Are these proper connections?

I’m used to seeing large, chunky dialectric connectors that look like a large nut (with flat sides for wrench tightening).

But I have heard there are other types of dialectric connectors for connecting steel to copper.

Are these connections fitted with proper connectors that will resist galvanic reaction?



Hi to all,

Jeff, in a word no. PTFE (Teflon) tape does not meet the requirements of a dialect connection.



Hi Gerry,

Thanks… I wasn’t really wondering about the teflon tape. We both know that won’t work.

I was questioning whether the steel connectors (90 degrees in first picture and cylindrical/straight in the second picture) between the steel and copper might have some sort of “seperator” inside them to keep the two metals from coming in contact…like a normal dialictric connector does.

What do you think?


As a plumber I would have cut the elbows out and used PVC with no hub connectors. Why they used expensive copper is beyond me. Let along the extra time it would take to do it that way. It is not the best way to go but I’ve seen something like this hold up for years.

DWV copper is thicker and will last years. As a side note. When you see old copper drain runs they will rot out the bottom. They usually start as a channel in the bottom of the copper and eventually eat through.

Okay, but do you think they have separated the copper from the steel inside?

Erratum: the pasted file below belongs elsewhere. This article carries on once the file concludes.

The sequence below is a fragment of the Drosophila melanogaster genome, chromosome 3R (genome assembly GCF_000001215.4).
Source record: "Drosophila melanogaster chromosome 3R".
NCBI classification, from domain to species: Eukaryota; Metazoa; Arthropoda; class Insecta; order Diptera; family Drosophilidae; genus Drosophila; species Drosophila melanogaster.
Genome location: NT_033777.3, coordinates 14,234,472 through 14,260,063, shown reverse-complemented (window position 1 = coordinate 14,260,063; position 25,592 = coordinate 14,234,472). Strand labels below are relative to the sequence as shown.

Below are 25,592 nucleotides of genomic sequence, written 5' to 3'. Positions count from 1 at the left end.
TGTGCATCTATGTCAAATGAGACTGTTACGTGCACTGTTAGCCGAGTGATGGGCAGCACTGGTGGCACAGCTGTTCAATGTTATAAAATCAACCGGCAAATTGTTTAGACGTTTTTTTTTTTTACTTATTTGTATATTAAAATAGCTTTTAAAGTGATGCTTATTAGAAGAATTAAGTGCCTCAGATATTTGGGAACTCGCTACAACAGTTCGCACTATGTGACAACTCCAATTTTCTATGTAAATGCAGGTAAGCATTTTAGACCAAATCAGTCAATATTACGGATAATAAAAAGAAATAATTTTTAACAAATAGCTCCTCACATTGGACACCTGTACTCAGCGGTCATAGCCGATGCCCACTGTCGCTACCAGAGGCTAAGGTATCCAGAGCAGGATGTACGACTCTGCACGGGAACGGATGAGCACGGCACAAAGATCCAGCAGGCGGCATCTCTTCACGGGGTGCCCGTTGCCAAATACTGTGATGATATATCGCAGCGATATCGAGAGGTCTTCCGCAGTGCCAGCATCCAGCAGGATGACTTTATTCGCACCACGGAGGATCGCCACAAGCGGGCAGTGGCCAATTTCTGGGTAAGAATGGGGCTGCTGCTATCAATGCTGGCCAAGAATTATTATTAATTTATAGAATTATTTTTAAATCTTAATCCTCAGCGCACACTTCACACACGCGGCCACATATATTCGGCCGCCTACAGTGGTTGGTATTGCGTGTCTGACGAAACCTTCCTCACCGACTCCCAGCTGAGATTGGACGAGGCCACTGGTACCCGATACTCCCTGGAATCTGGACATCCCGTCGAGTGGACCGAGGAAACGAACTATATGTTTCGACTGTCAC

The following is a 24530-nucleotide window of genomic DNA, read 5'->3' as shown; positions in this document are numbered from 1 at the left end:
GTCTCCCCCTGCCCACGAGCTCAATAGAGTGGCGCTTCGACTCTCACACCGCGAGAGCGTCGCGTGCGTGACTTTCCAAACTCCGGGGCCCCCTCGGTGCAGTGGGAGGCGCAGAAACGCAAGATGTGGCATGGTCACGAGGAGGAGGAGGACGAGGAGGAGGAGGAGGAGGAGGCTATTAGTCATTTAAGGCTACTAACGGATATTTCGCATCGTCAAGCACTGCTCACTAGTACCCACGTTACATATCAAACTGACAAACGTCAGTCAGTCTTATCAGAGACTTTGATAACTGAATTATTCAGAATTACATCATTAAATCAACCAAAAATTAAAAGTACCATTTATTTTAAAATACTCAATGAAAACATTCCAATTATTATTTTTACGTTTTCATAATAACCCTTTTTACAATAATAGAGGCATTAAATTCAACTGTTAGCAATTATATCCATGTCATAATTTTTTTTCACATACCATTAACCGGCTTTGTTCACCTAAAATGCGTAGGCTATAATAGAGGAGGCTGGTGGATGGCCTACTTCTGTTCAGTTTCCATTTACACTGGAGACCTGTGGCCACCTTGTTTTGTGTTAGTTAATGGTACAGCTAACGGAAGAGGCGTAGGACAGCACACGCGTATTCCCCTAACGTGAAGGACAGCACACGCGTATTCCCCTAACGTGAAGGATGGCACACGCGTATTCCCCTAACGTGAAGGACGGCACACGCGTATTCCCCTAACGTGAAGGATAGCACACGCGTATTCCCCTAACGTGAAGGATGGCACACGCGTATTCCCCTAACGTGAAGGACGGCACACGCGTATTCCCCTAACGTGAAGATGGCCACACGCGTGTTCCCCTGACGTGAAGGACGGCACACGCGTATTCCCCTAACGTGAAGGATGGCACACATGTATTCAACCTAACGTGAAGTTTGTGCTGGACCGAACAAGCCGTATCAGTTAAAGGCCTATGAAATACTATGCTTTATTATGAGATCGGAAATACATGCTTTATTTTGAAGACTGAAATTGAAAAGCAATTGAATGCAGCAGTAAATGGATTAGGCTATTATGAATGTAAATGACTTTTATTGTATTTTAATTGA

Yes… but, it is not totally unacceptable. Like I said, I’ve seen these last for years without ill effect. Electrolysis seems to be worse on the hot side of potable water lines. If I were to say gig this or no gig this I would have to say no. Any metal material will eventually degrade. You can not put a time line on when it will start or if it even will. Just because you have a connection with two dissimilar metals does not always mean it will degrade one or the other. Just copper it’s self, depending on the water, will develop problems. I worked at a McDonalds that had at least twenty-five patches in the copper before they finally got smart and replaced it all with pex.

If that’s a brass nipple between the steel and copper piping it will act like a dialectric insulator.

Are you saying that brass will not have a galvanic reaction with either steel or copper?

How do you tell the difference between copper and brass?

The transition should be ok, the brass should work as a dielectric nipple between the galv. and the copper. It appears this repair was done with a little thought.

My personnel opinion is that they went through a lot of work and expense to do this project when it could have been done with PVC. A brass nipple that size is expensive. Copper that size is also expensive. All the work to sweat on the female adapters and all is a waste of time.

As far as a way to separate the two metals I would not use a dielectric union in DWV. Sure way to cause a blockage. I don’t know of any material that will completely separate the two materials and still make a water tight connection.